The Surface Web, AKA Clearnet vs. Darknet
The digital realm is split into two distinct segments concerning anonymity: Clearnet and Darknet. Their primary distinction lies in traceability. Clearnet operates with mutual awareness between sources and destinations; during any exchange, the origin is aware of the destination’s address, and vice versa. This is the commonly used Internet, where accessing sites like www.google.com or www.amazon.com involves your browser identifying their precise IP addresses, making them traceable. Concurrently, these sites can trace your IP address.
For instance, entering www.google.com into your browser initiates a process where the operating system translates this hostname to its IP address, currently identified as 126.96.36.199. Through geo-location and WHOIS lookups, one can ascertain that this IP is located in Mountain View, California, USA, and is registered to Google LLC ISP.
In the same vein, Google can identify the IP address of any connecting client. With TCP/IP protocols underpinning the web, both the server and client are aware of each other’s IP addresses during any TCP or UDP communication. This mutual knowledge allows both parties to ascertain the geographical location and ISP of the other.
Typically, clients use private IP addresses (for example, 192.168.0.5) that are non-routable on the Internet. These connections pass through a NAT (Network Address Translation) process at a gateway. The gateway’s public IP address remains visible and traceable, whether it’s managed by an organization or a local ISP. However, it’s important to note that NAT’s role isn’t to provide anonymity but to allow multiple private systems to share a public IP address.
Clients seeking anonymity while surfing the web often turn to a VPN (Virtual Private Network) service. A VPN enables the client, such as a web browser, to avoid a direct connection with the target server (for instance, google.com). Instead, it forms an encrypted end-to-end tunnel with a VPN server, which could be located anywhere globally. The connection to the intended server then happens via this VPN. In this scenario, the target server interacts with the VPN server and only identifies the IP address of the VPN, perceiving it as the client. The real client’s identity remains concealed.
A VPN’s primary function is to cloak the client’s identity during internet browsing. However, it doesn’t render websites anonymous. In the Clearnet environment, website traceability is a given. Our focus shifts to creating an anonymous website, one that users can visit without discerning its actual IP address or geographical location.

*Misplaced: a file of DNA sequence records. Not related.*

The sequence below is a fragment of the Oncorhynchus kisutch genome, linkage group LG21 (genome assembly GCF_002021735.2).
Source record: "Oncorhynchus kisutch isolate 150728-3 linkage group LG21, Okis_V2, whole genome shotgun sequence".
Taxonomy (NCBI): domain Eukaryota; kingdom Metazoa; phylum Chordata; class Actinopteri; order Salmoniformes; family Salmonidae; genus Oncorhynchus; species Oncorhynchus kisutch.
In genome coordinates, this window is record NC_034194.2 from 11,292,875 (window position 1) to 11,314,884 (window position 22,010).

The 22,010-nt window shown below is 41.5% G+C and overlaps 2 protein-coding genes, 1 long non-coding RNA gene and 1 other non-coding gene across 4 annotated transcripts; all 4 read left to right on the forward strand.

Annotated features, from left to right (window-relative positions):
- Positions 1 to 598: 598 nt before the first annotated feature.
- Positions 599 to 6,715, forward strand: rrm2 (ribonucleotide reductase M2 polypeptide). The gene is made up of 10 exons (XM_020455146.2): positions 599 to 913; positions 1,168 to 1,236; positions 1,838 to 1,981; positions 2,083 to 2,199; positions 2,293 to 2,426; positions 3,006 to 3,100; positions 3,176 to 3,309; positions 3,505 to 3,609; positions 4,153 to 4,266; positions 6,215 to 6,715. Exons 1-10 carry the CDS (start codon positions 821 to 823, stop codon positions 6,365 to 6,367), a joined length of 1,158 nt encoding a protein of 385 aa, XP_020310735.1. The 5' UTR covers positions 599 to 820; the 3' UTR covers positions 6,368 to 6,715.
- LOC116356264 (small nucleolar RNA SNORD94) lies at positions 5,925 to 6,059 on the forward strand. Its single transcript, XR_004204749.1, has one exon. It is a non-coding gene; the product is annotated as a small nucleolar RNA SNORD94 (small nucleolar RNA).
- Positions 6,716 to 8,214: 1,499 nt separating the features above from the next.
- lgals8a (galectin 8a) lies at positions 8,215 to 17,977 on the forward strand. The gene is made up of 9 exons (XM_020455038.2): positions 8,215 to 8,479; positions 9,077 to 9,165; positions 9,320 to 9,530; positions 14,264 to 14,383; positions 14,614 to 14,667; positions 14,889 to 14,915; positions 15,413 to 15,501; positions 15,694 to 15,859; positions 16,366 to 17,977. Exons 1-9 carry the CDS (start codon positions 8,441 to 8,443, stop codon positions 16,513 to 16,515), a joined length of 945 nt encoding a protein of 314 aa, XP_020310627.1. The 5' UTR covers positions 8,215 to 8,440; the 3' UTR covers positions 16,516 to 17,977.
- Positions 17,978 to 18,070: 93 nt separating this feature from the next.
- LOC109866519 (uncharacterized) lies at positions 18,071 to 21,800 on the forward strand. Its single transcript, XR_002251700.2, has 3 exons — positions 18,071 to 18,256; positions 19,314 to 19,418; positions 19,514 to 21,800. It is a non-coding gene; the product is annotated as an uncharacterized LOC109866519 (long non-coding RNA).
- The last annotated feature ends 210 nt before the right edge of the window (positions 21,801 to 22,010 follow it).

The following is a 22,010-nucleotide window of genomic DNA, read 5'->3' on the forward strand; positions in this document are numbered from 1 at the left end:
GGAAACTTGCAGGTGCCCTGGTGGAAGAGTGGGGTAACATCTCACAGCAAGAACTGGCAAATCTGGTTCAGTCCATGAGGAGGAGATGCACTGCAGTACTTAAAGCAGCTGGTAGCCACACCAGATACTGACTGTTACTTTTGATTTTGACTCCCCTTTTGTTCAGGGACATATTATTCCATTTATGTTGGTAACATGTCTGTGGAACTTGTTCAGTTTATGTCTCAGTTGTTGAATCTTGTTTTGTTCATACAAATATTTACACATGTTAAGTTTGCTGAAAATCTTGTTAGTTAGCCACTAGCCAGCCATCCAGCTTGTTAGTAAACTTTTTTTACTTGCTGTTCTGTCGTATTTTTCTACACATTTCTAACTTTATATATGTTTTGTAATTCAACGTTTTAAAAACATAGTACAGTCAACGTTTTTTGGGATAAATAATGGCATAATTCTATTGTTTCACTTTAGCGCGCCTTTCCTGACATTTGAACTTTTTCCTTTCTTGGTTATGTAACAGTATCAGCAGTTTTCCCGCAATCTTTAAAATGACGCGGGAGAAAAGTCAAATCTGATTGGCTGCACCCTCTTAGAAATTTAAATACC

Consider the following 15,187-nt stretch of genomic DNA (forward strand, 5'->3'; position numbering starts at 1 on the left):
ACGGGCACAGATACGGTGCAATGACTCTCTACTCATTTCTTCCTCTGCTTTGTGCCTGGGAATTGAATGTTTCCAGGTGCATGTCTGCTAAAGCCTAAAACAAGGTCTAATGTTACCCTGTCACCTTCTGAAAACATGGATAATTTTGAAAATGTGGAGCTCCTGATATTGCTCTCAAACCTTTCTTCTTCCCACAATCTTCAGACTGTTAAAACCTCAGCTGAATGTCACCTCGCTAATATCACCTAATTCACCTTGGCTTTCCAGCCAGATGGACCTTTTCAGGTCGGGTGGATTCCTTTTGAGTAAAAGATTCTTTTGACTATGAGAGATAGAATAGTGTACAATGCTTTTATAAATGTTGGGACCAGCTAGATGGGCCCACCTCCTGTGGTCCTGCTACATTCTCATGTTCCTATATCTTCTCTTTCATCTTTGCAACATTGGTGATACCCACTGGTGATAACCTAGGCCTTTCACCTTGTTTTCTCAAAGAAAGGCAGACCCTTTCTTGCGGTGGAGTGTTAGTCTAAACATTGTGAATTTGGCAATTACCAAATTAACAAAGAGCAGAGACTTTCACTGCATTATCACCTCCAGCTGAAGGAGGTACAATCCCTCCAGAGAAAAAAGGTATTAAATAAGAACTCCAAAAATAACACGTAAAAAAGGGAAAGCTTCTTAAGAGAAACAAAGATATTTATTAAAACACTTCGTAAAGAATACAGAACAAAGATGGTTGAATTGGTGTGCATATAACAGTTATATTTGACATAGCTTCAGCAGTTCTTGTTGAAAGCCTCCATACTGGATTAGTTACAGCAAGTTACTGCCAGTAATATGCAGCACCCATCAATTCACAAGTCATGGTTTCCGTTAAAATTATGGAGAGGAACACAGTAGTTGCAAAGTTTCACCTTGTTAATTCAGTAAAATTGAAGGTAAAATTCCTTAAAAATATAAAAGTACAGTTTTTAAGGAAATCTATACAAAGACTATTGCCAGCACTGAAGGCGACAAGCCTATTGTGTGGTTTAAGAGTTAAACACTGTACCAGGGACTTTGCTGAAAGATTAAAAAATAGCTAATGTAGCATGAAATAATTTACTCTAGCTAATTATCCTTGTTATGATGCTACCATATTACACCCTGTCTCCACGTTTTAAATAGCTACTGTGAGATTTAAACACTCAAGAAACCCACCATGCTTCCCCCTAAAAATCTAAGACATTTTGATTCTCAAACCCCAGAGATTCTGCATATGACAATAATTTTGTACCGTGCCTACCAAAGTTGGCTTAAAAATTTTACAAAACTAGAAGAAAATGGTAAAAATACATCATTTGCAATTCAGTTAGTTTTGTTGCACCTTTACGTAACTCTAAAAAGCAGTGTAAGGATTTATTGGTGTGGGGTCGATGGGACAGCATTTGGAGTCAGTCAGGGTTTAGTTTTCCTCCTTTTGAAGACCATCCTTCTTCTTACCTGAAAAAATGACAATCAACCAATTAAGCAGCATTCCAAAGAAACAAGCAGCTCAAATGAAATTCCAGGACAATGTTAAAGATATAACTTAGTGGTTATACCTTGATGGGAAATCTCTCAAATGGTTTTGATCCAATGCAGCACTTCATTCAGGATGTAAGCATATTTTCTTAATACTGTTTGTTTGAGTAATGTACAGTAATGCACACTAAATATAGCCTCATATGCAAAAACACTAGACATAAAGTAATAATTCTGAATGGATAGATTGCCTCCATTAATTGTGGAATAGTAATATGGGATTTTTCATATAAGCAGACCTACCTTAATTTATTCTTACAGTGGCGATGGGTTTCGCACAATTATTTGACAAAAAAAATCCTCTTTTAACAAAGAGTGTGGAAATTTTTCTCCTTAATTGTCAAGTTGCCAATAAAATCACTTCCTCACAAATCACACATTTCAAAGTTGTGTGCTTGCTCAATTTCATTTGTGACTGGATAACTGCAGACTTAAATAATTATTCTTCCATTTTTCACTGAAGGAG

The Onion Router: TOR
Tor, an acronym for The Onion Router, ranks among the most prevalent Darknets currently in use. It facilitates anonymous interactions among users, assuring confidentiality, privacy, and freedom. Confidentiality emerges from the application of robust cryptographic methods like SSL/TLS. Privacy is achieved through the anonymity ensured by routing messages across several relays. In this relay chain, each router has knowledge only of its immediate predecessor and successor, not the entire chain. Freedom is inherent in Tor, permitting users to exchange and access information freely, without constraints.
The provided diagram illustrates a common instance of a Tor client visiting a publicly available website. When using the Tor browser, the initial point of contact is with an Entry Guard, a Tor relay unaware of its position as the chain’s first relay. The Entry Guard remains oblivious to whether it connects to another relay or directly to a client. This Entry Guard then establishes a link with a Middle Relay, which in turn connects to another Middle Relay. Culminating the sequence is the Exit Relay, which forms the connection to the public website. In this relay sequence, each node is only aware of its immediate predecessor and successor, remaining ignorant of the full chain. The public website, recognising a connection via Tor, cannot identify any system beyond the Exit Relay. Thus, to the public website, it appears that the Exit Relay initiates the connection. An accompanying image displays a list of Tor Relays encountered when accessing the Google website (clearnet) through the Tor browser.
The process of establishing a connection via Tor begins with the Entry Guard (188.8.131.52) located in Germany. From there, it moves to a Middle Relay (184.108.40.206) in the Czech Republic and concludes with the Exit Relay (220.127.116.11) in Romania before reaching Google’s server.
Tor employs a method known as onion routing to ensure user anonymity. In essence, when a message is sent to a distant server through the Tor browser, it is wrapped in several layers of encryption. As the message travels through the Tor network, each relay decrypts only one layer. The final relay in the chain, the Exit Relay, removes the last encryption layer and forwards the message to its intended server. This multi-layered encryption process lends onion routing its name.